Charlotte Hornets: 20 greatest player seasons in franchise history

Charlotte Hornets Kemba Walker. (Photo by Andy Lyons/Getty Images)
Charlotte Hornets Kemba Walker. (Photo by Andy Lyons/Getty Images) /
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Glen Rice, Charlotte Hornets
Glen Rice, Charlotte Hornets. (Photo by Nathaniel S. Butler/NBAE via Getty Images) /

1. Glen Rice, 1996-97

  • All-NBA Second Team
  • NBA All-Star
  • NBA All-Star Game MVP
  • 26.8 PPG, 4.0 RPG, 2.0 APG
  • 10.8 Win Shares, 2.7 Value Over Replacement Player

We’ve already touched on him twice, but there is no doubt that Glen Rice’s 1996-97 campaign is the best player season in Hornets history. Rice only spent three years in the Queen City, but they were all magical. He made the NBA All-Star Game each year and kept Charlotte playoff relevant in the post-Alonzo Mourning/Larry Johnson era.

Rice was traded to Charlotte in 1995 in a package involving Mourning. Though a former national champion at Michigan, Rice was a good, but not quite an All-Star during his first half-dozen seasons in South Beach. That all change upon arriving in Charlotte.

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After making the All-Star squad for the first time in 1995-96, Rice backed that up with his landmark professional season. He averaged 26.8 points, 4.0 rebounds and 2.0 assists per game. This netted him 10.8 win shares and a value over replacement player of 2.7.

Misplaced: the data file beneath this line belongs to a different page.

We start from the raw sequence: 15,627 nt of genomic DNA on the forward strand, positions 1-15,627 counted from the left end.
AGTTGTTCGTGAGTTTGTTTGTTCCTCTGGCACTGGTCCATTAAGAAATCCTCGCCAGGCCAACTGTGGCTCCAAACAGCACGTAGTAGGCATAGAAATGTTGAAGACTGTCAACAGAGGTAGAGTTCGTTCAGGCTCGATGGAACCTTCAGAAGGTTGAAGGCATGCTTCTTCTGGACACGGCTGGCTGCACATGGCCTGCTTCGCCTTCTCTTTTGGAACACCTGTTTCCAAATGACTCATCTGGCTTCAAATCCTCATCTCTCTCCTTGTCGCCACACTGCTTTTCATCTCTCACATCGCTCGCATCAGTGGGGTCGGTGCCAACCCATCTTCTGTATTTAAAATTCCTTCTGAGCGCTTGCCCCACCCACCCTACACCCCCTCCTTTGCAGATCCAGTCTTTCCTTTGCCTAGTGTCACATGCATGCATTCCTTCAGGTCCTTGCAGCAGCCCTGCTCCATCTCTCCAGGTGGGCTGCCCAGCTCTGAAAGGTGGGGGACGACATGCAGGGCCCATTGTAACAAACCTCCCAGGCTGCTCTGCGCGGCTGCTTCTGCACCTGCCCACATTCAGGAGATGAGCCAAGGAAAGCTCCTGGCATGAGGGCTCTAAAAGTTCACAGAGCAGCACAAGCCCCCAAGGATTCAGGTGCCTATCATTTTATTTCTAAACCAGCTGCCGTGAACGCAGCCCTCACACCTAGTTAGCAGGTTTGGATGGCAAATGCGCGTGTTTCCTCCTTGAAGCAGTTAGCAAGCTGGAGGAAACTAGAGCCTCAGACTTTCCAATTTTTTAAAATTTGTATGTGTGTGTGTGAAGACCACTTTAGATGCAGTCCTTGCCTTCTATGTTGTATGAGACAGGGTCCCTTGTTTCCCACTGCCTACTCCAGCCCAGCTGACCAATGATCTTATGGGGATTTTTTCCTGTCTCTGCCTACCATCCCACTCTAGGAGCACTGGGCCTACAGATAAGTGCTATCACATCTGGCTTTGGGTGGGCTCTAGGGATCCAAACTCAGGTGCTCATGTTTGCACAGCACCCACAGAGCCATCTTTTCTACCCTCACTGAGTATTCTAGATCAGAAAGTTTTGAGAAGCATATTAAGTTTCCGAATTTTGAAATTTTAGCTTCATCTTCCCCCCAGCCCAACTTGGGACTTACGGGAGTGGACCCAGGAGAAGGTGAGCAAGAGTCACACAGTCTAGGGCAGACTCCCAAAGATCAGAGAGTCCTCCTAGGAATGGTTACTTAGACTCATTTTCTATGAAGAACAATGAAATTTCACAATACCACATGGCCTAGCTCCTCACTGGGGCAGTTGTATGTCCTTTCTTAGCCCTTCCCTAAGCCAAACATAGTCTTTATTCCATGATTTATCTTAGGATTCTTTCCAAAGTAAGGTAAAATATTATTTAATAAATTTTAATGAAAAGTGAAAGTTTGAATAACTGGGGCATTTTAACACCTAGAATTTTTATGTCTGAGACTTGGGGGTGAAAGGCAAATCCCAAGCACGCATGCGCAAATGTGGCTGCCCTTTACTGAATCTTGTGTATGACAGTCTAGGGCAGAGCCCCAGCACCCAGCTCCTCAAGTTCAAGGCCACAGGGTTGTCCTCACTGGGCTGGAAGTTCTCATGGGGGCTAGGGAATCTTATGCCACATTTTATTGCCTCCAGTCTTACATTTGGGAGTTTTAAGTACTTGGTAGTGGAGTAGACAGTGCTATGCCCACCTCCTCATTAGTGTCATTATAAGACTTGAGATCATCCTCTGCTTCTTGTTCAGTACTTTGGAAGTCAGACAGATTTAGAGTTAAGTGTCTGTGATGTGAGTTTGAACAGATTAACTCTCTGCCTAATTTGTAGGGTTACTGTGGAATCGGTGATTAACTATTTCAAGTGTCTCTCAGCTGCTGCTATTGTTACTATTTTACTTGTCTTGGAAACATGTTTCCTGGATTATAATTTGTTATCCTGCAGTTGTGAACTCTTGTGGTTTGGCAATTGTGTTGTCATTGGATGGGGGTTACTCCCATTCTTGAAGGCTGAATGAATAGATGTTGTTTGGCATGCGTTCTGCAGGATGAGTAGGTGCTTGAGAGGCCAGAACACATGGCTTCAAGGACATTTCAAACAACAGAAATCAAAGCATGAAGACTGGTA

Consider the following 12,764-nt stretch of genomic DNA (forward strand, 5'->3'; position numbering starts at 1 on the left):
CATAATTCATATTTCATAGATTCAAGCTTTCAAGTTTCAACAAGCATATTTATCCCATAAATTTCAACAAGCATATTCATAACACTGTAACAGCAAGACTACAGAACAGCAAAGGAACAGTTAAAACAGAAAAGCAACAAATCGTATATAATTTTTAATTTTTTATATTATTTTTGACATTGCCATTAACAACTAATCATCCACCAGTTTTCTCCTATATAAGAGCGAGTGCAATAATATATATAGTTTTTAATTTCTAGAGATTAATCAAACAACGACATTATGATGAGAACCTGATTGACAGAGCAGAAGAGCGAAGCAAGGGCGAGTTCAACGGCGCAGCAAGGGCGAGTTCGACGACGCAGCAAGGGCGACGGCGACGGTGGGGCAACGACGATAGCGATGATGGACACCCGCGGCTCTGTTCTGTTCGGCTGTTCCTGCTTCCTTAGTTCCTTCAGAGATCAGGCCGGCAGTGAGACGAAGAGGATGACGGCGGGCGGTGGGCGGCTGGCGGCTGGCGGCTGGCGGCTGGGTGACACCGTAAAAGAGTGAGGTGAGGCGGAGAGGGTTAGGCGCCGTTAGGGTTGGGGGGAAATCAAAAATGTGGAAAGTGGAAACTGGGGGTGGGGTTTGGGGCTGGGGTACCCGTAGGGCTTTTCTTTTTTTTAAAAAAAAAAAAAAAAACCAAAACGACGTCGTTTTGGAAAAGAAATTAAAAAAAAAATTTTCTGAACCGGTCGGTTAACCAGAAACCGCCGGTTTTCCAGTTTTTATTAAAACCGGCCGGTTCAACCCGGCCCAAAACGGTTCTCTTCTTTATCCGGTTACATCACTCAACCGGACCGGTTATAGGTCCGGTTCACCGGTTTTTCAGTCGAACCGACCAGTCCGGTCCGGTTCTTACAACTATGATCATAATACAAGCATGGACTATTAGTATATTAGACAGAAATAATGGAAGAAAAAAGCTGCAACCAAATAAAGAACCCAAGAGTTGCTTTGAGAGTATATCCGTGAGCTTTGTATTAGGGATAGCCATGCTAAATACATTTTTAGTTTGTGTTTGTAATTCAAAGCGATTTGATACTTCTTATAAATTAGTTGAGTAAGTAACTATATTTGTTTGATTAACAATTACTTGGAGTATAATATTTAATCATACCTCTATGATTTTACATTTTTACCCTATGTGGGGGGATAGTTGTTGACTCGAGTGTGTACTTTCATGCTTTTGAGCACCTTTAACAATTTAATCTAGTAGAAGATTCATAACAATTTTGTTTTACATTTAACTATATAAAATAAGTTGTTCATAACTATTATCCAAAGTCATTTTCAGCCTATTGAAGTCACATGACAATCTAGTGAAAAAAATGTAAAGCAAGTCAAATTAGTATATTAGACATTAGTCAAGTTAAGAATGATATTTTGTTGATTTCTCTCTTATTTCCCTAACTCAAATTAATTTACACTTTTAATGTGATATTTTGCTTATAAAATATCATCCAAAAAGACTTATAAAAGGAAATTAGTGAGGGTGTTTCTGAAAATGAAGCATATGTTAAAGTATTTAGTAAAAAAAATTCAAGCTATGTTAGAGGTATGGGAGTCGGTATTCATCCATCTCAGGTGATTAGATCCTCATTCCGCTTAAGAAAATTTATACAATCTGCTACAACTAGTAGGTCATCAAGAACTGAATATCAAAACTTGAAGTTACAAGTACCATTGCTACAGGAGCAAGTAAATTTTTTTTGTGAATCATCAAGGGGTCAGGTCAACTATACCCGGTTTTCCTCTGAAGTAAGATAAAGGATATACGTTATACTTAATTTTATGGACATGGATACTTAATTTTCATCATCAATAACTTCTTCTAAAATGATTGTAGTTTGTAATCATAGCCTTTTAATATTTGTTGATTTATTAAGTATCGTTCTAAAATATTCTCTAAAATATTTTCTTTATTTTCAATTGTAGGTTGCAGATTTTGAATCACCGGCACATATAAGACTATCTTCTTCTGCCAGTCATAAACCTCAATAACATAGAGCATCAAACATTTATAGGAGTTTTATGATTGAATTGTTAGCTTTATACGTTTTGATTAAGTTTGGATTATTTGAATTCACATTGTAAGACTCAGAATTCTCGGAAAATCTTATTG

Sure, that last number isn’t anything spectacular. Do keep in mind that Rice was more of a one-way player, utterly dominant as a jump shooter, but certainly able to hold his own defensively. But what made this Rice’s best professional season and the greatest in the history of the Hornets/Bobcats?

Well, he not only made the All-Star Team, but he won MVP of that glorified exhibition contest. He had 26 points on 10-of-24 shooting, including 4-for-7 behind the arc. Even though that game didn’t count for anything, what really made Rice’s 1996-97 great was that he made the All-NBA Second Team.

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Rice became the second, and most recent, Hornet to be Second-Team All-NBA. The only other player to do that was Larry Johnson back in 1992-93. While their time in Charlotte only overlapped a year, Charlotte was able to get its two best player seasons over a four-year span from 1992-93 to 1996-97. Rice edges out Johnson in that department thanks to a better scoring average, more win shares and winning the NBA All-Star Game MVP.